A new CAD-based referencing method that uses a digital dental scan could help reduce radiation exposure before craniomaxillofacial surgeries, according to a study published on February 7 in the International Journal of Medical Robotics and Computer Assisted Surgery.
The experimental reference method was accurate in an in vitro analysis led by Dr. Alexander Zeller, a resident in oral and maxillofacial surgery at the University of Hannover in Germany. It could obviate the need for additional computed tomography (CT) and cone-beam CT (CBCT) typically performed before intraoperative navigation procedures.
"We believe that the method described deserves consideration, as it might overcome the weaknesses and disadvantages of most currently used registration methods and avoid the additional application of radiation for navigation purposes," Zeller et al wrote.
Infrared-based navigation systems are commonly used in craniomaxillofacial surgeries to predict surgical outcomes. But these systems still usually require a preoperative referencing procedure including an additional CT or CBCT scan that exposes patients to radiation.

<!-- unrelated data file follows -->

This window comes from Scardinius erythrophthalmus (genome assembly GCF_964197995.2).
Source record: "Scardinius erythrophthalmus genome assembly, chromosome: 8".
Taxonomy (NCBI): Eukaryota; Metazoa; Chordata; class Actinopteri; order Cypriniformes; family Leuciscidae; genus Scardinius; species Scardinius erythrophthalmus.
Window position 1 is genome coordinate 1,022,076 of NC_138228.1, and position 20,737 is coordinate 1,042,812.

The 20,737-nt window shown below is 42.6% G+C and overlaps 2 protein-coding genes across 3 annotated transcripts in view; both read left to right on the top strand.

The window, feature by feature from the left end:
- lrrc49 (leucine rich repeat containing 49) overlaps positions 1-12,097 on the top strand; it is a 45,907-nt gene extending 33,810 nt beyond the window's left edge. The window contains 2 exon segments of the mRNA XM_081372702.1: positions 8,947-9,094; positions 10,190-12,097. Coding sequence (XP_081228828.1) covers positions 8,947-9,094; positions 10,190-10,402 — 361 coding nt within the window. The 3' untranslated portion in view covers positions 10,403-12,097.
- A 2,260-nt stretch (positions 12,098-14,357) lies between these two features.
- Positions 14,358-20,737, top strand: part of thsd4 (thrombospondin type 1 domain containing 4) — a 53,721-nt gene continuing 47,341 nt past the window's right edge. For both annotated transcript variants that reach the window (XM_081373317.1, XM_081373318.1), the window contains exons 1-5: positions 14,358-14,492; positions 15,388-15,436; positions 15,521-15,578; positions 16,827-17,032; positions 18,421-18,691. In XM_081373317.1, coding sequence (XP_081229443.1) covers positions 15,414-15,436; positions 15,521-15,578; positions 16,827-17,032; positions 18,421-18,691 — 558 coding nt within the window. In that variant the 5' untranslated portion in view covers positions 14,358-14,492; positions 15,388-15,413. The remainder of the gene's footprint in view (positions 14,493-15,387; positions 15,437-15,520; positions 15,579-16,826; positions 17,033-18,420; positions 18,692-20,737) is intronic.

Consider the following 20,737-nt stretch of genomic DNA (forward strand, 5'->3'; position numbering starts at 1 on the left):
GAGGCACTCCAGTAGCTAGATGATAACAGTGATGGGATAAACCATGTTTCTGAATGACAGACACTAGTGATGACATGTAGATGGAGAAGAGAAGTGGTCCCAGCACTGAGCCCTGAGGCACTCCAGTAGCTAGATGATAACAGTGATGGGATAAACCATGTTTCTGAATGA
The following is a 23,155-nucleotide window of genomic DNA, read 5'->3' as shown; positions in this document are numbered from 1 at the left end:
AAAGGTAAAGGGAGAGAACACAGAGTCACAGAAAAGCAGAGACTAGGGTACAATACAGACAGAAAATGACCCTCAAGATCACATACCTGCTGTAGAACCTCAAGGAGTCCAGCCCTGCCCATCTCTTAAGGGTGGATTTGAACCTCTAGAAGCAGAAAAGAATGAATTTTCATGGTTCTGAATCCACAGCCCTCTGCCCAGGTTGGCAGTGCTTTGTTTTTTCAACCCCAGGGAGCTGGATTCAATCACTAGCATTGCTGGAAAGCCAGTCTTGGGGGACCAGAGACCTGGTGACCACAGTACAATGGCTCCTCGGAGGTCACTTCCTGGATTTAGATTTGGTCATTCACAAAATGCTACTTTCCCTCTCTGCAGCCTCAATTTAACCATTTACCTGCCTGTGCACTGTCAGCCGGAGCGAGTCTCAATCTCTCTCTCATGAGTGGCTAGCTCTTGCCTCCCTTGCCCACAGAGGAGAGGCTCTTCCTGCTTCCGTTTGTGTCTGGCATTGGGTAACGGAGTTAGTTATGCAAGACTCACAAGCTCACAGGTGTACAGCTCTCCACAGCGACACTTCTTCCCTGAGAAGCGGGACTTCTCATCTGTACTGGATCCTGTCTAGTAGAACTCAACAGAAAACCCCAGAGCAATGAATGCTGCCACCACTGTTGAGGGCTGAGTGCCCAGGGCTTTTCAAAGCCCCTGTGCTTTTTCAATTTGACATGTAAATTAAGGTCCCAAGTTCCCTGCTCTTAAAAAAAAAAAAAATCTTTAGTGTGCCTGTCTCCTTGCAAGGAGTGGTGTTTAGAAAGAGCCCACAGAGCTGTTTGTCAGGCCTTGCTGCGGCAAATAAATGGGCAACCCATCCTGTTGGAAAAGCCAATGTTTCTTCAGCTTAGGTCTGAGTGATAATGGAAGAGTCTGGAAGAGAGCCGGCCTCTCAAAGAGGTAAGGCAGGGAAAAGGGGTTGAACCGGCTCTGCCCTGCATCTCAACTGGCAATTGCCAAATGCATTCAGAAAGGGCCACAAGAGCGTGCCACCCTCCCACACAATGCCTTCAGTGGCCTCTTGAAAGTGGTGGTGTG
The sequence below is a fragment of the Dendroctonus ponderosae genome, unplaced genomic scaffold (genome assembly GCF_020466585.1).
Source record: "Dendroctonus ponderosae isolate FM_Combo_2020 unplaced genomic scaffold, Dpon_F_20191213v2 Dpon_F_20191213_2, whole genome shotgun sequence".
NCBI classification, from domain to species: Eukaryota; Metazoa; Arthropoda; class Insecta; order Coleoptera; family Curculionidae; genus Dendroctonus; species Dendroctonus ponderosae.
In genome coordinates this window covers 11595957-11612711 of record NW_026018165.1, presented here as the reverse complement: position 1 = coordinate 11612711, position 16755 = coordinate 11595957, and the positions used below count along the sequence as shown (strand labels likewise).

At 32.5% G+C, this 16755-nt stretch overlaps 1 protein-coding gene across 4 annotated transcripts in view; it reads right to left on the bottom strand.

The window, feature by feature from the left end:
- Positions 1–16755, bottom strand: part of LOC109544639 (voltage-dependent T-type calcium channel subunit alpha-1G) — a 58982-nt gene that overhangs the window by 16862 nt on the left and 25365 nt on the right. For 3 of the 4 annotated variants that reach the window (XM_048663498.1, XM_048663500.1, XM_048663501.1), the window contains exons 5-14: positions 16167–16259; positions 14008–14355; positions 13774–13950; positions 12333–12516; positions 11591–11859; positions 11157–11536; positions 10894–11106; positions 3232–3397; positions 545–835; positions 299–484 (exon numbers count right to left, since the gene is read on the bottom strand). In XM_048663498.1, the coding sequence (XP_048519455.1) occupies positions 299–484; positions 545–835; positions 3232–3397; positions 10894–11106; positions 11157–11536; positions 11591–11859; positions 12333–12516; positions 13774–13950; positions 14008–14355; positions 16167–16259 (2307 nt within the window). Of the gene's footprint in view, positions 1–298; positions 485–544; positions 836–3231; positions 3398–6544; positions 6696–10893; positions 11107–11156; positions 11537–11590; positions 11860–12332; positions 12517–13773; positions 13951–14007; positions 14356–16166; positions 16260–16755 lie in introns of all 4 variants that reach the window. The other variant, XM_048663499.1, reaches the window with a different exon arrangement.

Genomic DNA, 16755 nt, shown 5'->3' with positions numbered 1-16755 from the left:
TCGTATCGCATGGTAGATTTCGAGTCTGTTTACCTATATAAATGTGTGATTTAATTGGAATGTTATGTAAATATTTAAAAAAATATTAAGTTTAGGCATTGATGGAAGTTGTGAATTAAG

It's possible to use radiation dose-saving methods with CBCT, but this would still mean a significant increase in radiation. This is compounded by the fact that the patients who undergo the procedures are typically young, the authors pointed out. Furthermore, issues with accuracy -- notably misplacement navigation points -- have been reported.
"A main issue was shown to be preoperative digital malpositioning of referencing points, which can be attributed to artifacts caused by the osteosynthesis material, metallic dental restorations and to human error," the authors wrote.
All of the above limitations prompted the researchers to leverage new CAD/CAM techniques to develop a new referencing method that doesn't rely on CT or CBCT scans. Using a digital maxillary dental scan and CAD/CAM, the research team created their own version of a referencing splint with four reference points.
When the team printed out a 3D copy of the data, they matched their scanned dental model to the initial trauma CT scans. This allowed them to digitally simulate the splints position and reference points.
"These splints [stereolithography] data was imported into the navigation system," they wrote.
The CAD/CAM splint was applied to the skull of an anatomical model and proved accurate on a test involving 20 predefined periorbital points, with a mean deviation of 0.56 mm, according to the study.
"Its optimized geometry and the absence of metallic artifacts surrounding the registration points provide chances that this method may improve registration precision and accuracy," they observed.
The novel referencing aid still needs to be tested against all currently available methods and thoroughly evaluated before it could come into routine clinical use, the authors acknowledged.
"First results of the achieved accuracy of navigation in vitro are very promising," they concluded. "As requirements for CAD have decreased over the last years and biocompatible 3D printing has become readily available, the hurdles for implementing this method can be considered low."